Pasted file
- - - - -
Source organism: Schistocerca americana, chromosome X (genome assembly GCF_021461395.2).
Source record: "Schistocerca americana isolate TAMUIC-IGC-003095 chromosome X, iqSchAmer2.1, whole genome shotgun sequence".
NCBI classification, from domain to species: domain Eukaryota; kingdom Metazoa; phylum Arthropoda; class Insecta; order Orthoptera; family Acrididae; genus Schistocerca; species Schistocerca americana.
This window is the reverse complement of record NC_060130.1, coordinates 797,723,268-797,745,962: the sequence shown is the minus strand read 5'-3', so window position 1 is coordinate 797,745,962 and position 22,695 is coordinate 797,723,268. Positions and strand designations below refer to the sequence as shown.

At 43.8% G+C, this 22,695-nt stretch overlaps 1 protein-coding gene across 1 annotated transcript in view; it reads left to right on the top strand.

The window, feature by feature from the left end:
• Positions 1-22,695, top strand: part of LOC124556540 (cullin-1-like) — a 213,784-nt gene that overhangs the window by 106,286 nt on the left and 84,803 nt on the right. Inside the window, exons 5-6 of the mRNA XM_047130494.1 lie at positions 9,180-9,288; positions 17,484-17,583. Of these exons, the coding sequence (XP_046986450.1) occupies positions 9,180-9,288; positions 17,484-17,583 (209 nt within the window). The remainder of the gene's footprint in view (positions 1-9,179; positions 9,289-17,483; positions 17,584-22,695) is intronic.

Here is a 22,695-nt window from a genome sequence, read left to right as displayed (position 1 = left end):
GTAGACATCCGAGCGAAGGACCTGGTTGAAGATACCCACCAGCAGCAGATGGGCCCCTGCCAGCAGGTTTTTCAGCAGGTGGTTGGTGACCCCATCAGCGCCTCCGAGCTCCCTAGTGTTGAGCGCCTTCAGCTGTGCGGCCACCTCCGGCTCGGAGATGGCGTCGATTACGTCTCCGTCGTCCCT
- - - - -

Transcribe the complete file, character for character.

Source organism: Schistocerca americana, chromosome X (genome assembly GCF_021461395.2).
Source record: "Schistocerca americana isolate TAMUIC-IGC-003095 chromosome X, iqSchAmer2.1, whole genome shotgun sequence".
NCBI classification, from domain to species: domain Eukaryota; kingdom Metazoa; phylum Arthropoda; class Insecta; order Orthoptera; family Acrididae; genus Schistocerca; species Schistocerca americana.
This window is the reverse complement of record NC_060130.1, coordinates 797,723,268-797,745,962: the sequence shown is the minus strand read 5'-3', so window position 1 is coordinate 797,745,962 and position 22,695 is coordinate 797,723,268. Positions and strand designations below refer to the sequence as shown.

At 43.8% G+C, this 22,695-nt stretch overlaps 1 protein-coding gene across 1 annotated transcript in view; it reads left to right on the top strand.

The window, feature by feature from the left end:
• Positions 1-22,695, top strand: part of LOC124556540 (cullin-1-like) — a 213,784-nt gene that overhangs the window by 106,286 nt on the left and 84,803 nt on the right. Inside the window, exons 5-6 of the mRNA XM_047130494.1 lie at positions 9,180-9,288; positions 17,484-17,583. Of these exons, the coding sequence (XP_046986450.1) occupies positions 9,180-9,288; positions 17,484-17,583 (209 nt within the window). The remainder of the gene's footprint in view (positions 1-9,179; positions 9,289-17,483; positions 17,584-22,695) is intronic.

Here is a 22,695-nt window from a genome sequence, read left to right as displayed (position 1 = left end):
GTAGACATCCGAGCGAAGGACCTGGTTGAAGATACCCACCAGCAGCAGATGGGCCCCTGCCAGCAGGTTTTTCAGCAGGTGGTTGGTGACCCCATCAGCGCCTCCGAGCTCCCTAGTGTTGAGCGCCTTCAGCTGTGCGGCCACCTCCGGCTCGGAGATGGCGTCGATTACGTCTCCGTCGTCCCT